Chipping in: Critical minerals for semiconductor manufacturing in the U.S.

Omanjana Goswami*

Edited by Laura Shupp and Bertrand J. Neyhouse

Review | Aug. 31 2023


DOI: 10.38105/spr.tnepby7ntp


  • Critical mineral supply chains for semiconductors are highly vulnerable, and the U.S. is dependent on foreign sources.
  • Supply chain security concerns are compounded by risks of concentration and geopolitical tensions, as few countries control an outsized share of the mineral supply.
  • Targeted investments prompted by the CHIPS and Science Act could help facilitate a transition to onshore supply chains and create domestic manufacturing capacity for semiconductors.
  • In conjunction with ramping up investments to set up manufacturing capacity within the U.S., recycling and recovering semiconductor critical minerals from existing sources can contribute to additional domestic production.

Article Summary

In recent light of strained supply chains and global geopolitical tension, the U.S. is making significant investments to establish semiconductor manufacturing capacity and domestic supply chains for critical mineral resources to reduce dependence on other countries. Semiconductor-related critical minerals have become increasingly important considering the rise in demand for final products using semiconductor chips. The CHIPS and Science Act, passed in 2022, serves as the largest U.S. policy mechanism to expand investment in this field and enhance domestic semiconductor manufacturing capacity. This review outlines the critical mineral resources required for semiconductors, their origin, and the degree of dependency the U.S. faces across semiconductor supply chains and manufacturing. In the long term, more comprehensive policy, coupled with significant investment to ramp up domestic critical mineral mining and recovery, could enable the U.S. to establish a stable domestic supply to better support semiconductor manufacturing.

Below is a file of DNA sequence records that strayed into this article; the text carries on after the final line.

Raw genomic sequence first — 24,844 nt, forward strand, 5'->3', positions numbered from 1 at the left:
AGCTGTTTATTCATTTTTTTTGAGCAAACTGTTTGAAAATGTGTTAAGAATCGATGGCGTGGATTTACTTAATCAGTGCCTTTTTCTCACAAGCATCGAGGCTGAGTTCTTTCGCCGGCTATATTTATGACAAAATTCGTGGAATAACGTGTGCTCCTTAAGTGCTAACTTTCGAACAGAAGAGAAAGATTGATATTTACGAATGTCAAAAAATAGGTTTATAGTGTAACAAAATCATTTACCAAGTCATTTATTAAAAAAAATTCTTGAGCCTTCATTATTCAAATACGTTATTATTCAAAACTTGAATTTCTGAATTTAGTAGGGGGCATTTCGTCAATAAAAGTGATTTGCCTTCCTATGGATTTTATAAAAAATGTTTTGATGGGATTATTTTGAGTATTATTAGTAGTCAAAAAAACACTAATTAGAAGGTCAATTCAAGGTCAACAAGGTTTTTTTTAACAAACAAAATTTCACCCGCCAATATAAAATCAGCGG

Open Access


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Omanjana Goswami

Union of Concerned Scientists, Washington, D.C.